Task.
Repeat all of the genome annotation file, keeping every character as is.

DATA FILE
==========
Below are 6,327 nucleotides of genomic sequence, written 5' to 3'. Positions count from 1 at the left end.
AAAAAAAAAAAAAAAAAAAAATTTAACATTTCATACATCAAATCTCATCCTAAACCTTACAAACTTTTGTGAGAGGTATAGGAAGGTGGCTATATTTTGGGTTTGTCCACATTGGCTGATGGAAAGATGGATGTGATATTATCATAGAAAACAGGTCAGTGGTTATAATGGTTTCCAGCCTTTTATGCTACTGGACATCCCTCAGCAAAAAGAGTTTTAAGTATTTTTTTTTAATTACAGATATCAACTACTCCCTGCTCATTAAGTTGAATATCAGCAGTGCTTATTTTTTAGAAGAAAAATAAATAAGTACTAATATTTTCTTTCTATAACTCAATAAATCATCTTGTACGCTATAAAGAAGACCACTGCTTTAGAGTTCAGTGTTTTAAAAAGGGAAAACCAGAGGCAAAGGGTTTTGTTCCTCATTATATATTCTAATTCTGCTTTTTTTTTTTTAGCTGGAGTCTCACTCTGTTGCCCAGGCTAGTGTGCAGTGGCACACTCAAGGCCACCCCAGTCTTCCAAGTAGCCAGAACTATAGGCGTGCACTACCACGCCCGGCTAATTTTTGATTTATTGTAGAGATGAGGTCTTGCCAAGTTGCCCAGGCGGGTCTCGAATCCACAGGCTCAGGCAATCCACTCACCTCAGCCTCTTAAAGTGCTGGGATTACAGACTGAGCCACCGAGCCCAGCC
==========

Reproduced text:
Below are 6,327 nucleotides of genomic sequence, written 5' to 3'. Positions count from 1 at the left end.
AAAAAAAAAAAAAAAAAAAAATTTAACATTTCATACATCAAATCTCATCCTAAACCTTACAAACTTTTGTGAGAGGTATAGGAAGGTGGCTATATTTTGGGTTTGTCCACATTGGCTGATGGAAAGATGGATGTGATATTATCATAGAAAACAGGTCAGTGGTTATAATGGTTTCCAGCCTTTTATGCTACTGGACATCCCTCAGCAAAAAGAGTTTTAAGTATTTTTTTTTAATTACAGATATCAACTACTCCCTGCTCATTAAGTTGAATATCAGCAGTGCTTATTTTTTAGAAGAAAAATAAATAAGTACTAATATTTTCTTTCTATAACTCAATAAATCATCTTGTACGCTATAAAGAAGACCACTGCTTTAGAGTTCAGTGTTTTAAAAAGGGAAAACCAGAGGCAAAGGGTTTTGTTCCTCATTATATATTCTAATTCTGCTTTTTTTTTTTTAGCTGGAGTCTCACTCTGTTGCCCAGGCTAGTGTGCAGTGGCACACTCAAGGCCACCCCAGTCTTCCAAGTAGCCAGAACTATAGGCGTGCACTACCACGCCCGGCTAATTTTTGATTTATTGTAGAGATGAGGTCTTGCCAAGTTGCCCAGGCGGGTCTCGAATCCACAGGCTCAGGCAATCCACTCACCTCAGCCTCTTAAAGTGCTGGGATTACAGACTGAGCCACCGAGCCCAGCC